Five Things Nobody Told Me About the Aging Process

Decades worth of stand up comedians have taught me a few things about getting older. You get fat. Your hair migrates from the top of your head to your back to your ass. That grunting noise you make when you stand up. I’m only 32 – hardly on my way to the grave yet – but already I feel like there are things happening to me as part of the aging process that no one warned me about.

5) You become reverse Wolverine

Wolverine from X-Men’s signature power is for superficial wounds to heal completely in a matter of seconds (also, retractable claws for some reason). It’s a well known fact that a person’s ability to heal from injuries is greatest in youth, and that process slows down as you age. But as I’ve gotten older, I’m shocked at how many petty injuries just seem to take FOREVER to heal – and here’s the kicker – some don’t seem to heal at all.

A couple months ago I hurt my shoulder doing bench presses the wrong way. I pull muscles at the gym all the time; I figured I’d lay off the heavy lifting for a couple weeks and everything would be fine and dandy. Next time I got on the bench, the pain was still there. And it’s still there today, and I’ve had to completely abandon certain exercises because of it. I haven’t been to a doctor but I wouldn’t be surprised if surgery is needed to fix it.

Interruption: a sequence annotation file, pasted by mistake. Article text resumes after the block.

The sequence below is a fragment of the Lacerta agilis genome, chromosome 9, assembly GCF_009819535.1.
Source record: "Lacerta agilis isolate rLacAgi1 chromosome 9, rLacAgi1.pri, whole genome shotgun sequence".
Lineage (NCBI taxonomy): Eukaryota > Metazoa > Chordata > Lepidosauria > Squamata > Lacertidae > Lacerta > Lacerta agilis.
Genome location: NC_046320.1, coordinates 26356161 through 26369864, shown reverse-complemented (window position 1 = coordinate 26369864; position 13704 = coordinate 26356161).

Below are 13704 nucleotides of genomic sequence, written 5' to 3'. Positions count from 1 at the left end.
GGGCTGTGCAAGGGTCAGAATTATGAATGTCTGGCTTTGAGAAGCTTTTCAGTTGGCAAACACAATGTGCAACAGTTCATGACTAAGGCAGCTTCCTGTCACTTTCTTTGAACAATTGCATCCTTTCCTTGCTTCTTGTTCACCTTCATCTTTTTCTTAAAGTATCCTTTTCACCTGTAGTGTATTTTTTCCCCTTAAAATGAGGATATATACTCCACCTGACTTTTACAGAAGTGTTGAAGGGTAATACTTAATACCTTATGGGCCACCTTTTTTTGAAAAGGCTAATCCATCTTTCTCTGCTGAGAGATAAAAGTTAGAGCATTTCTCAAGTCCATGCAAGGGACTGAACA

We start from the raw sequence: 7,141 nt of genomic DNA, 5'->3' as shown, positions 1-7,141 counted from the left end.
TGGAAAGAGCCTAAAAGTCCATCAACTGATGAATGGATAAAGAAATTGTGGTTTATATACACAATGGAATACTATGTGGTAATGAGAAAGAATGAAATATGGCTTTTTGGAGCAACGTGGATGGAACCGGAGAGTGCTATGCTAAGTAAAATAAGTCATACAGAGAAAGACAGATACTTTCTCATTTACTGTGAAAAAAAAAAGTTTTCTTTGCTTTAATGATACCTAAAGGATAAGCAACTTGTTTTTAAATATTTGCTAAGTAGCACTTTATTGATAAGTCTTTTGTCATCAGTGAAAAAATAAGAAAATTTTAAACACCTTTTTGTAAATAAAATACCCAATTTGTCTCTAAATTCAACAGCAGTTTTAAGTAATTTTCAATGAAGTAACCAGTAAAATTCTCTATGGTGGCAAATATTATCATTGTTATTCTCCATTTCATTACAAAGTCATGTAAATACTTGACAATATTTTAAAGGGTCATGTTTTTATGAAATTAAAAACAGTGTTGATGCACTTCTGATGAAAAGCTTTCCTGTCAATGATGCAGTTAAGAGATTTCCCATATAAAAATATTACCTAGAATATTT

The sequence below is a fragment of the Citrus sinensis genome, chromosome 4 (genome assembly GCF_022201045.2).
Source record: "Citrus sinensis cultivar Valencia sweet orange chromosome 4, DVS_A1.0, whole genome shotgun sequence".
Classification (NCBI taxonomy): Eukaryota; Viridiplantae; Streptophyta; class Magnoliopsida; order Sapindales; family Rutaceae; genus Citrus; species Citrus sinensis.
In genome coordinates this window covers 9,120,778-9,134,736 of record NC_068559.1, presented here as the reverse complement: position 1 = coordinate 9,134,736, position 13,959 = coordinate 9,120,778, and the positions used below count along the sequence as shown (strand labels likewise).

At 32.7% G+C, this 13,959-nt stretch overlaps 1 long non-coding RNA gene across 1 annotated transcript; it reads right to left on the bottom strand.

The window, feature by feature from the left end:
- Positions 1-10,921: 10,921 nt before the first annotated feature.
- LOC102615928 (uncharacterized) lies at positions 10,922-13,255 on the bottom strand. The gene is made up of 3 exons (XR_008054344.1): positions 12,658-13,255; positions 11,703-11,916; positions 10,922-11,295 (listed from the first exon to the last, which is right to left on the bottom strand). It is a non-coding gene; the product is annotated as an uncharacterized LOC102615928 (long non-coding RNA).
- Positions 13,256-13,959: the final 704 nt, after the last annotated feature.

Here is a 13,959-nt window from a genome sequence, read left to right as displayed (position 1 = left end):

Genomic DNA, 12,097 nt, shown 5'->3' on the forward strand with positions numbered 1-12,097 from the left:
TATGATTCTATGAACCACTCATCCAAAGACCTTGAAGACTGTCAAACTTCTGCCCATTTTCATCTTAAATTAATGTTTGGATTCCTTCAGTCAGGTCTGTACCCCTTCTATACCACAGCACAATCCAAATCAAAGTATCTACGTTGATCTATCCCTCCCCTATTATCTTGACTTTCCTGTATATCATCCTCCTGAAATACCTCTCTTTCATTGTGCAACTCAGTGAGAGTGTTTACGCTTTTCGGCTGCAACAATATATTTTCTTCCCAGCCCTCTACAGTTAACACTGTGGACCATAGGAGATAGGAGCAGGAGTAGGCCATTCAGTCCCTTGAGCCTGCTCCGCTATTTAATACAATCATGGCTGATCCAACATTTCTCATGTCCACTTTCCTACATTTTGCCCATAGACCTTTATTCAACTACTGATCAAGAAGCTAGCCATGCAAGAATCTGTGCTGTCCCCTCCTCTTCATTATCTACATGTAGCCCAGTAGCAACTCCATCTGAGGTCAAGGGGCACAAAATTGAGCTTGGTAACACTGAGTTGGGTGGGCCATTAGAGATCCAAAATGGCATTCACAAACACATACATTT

When exactly did my body’s healing process turn off “heal all injuries” mode? And how come little scrapes on my arms that scab over take several weeks to totally heal instead of the couple of days I remember?

4) Night time is sleepy time only

This one isn’t necessarily biological, and it’s also sort of a no-brainer, but I’m mentioning it because it’s something I didn’t expect to happen to me this early. My ability to stay awake into the wee hours of the morning and sleep in till the afternoon is pretty much completely shot.

It’s all work’s fault. As most people gain more work experience they tend to wind up in jobs that have consistent, predictable daytime schedules instead of the erratic, later shifts of retail and food service jobs. After a few years of working a 9-5 (which is, in reality, more often an 8-5 or 7-4 kind of thing), your body adapts to that sleeping schedule and the two weekend days aren’t enough to alter it. So no matter what you do to compensate, your body’s internal wiring is doing everything in its power to make your eyelids start to get heavy around 9 or 10pm, and you can bet you’re gonna be waking up roughly around when your alarm clock is normally set, even if you managed to stay up late into the night.

This does not bode well for partying. Alcohol acts like an industrial sedative to me as it is; when I have to contend with a sleep clock that’s been honed to my work schedule for the last 10 years, I’m fighting an uphill battle.